Products with less than 70-percent organic ingredients cannot use the term organic anywhere on the principal display panel but may identify the specific ingredients that are organically produced on the ingredients statement on the information panel. The USDA organic seal— the words “USDA organic” inside a circle—may be used on agricultural products that are “100-percent organic” or “organic.” A civil penalty of up to $10,000 per violation can be levied on any person who knowingly sells or labels as organic a product that is not produced and handled in accordance with the regulations.

Organic Poultry Market Overview

The organic meat sector is currently one of the fastest growing segments of the organic food industry, and poultry accounts for nearly two-thirds of this sector. U.S. retail sales of organic poultry were $161 million in 2005, well under 1 percent of conventional poultry sales. However, retail sales of organic poultry have almost quadrupled since 2003, and estimates of annual growth rates range from 23 to 38 percent through the end of the decade, with annual sales reaching almost $600 million by 2010 (NBJ, 2006).

Approximately half (51 percent) of organic poultry sales were in natural food stores in 2003, 45 percent in mass market grocery stores (including conventional grocery, mass merchandiser, and club stores), and 4 percent through direct sales and other distribution channels (see box Local Consumer Connections for Organic Poultry and Eggs) (NBJ, 2004). As in the conventional food sector, sales of broilers account for the majority of organic poultry sales.

In a recent international survey, approximately 12 percent of U.S. consumers reported purchasing organic poultry regularly (ACNielsen, 2005). In fact, organic meat and poultry recently became recognized for the first time as a “gateway” organic food (Demeritt, 2004). Organic gateway products, which also include produce, dairy, soy, and baby foods, are perceived as important frontline commodities for the industry. They are often the first organic products to be purchased by consumers and can steer consumers toward purchasing other organic products, such as cereals and snacks.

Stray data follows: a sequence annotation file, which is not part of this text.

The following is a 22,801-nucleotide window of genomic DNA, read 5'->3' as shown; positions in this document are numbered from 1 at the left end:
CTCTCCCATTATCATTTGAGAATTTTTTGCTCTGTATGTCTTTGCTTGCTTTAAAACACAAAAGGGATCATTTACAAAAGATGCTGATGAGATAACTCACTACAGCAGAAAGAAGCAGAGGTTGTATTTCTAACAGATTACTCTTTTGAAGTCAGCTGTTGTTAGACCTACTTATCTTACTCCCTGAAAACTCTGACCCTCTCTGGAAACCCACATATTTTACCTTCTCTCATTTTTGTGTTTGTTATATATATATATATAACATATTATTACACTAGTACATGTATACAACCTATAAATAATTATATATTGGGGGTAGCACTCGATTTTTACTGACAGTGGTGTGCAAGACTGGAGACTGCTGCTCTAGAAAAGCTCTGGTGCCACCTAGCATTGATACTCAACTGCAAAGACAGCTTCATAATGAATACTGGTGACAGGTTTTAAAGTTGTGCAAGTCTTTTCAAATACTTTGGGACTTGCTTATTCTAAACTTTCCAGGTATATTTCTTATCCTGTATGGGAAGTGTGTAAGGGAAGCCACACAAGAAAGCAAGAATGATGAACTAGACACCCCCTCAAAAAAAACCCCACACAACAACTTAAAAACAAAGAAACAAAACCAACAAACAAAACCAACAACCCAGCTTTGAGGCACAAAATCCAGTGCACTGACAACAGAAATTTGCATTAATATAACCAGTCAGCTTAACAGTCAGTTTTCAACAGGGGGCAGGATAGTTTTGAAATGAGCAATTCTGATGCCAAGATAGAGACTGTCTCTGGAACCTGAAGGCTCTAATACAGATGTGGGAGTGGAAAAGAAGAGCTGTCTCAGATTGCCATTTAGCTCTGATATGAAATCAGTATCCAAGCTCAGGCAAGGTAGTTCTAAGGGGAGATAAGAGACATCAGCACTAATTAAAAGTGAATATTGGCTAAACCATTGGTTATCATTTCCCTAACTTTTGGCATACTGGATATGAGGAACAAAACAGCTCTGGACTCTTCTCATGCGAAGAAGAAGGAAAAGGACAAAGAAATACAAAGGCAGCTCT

Drivers of the growth in consumer demand for organic meat include concerns about the use of antibiotics and growth hormones in animal livestock, the environment, and the humane treatment of animals (Demeritt, 2004; NBJ, 2004). The expansion of organic meat sections in natural food stores, the growth of organic meats in deli counters, and the increasing use of organic meats in manufactured products, such as soups and frozen meals, are also boosting demand.

Insufficient supply, however, has been a limiting factor for some supermarkets interested in carrying organic meats (NBJ, 2004). In addition, the presence of competing labels, such as “natural,” have historically impacted organic meat sales. Organic meat still faces intense competition from meats labeled “natural,” which developed a market before meat was allowed to carry any label of organic and are not required to meet the stringent production standards that USDA set for organic products. However, implementation of the national organic standards in 2002 has heightened interest in organic products, including meat, and is changing the dynamic between organic and natural meat products (see box Labels in the Specialty Poultry and Egg Sectors for more information).

Not much is known about the structure of the organic poultry sector, and the extent to which it may develop. The conventional poultry sector is characterized by a high degree of vertical coordination, in which firms control all or part of the food supply chain, and contracting (see box Conventional Poultry and Egg Production). Although some organic poultry companies are using contracts and coordinating inputs for organic broiler production, prac- primarily marketed their products regionally. With the recent growth of the sector, however, it appears that a number of established organic poultry businesses are expanding their production and processing capabilities in terms of both capacity and geographic scope.

In addition, at least one national organic company has developed a fresh and frozen poultry line that is distributed nationally. As the industry further expands, it faces such challenges as the lack of smaller-and medium-sized processing facilities, either new or existing, for organic poultry and eggs (Levondoski, 2006). Although some conventional poultry companies, including some of the largest, have introduced organic brand lines over the last few years, all seem to have recently dropped organic production to focus on the “natural” market. As the organic poultry market develops, however, these conventional companies are likely to re-emerge as competitors in the sector.

Further Information

To read the full article, including other animal product markets, click here (PDF)

December 2006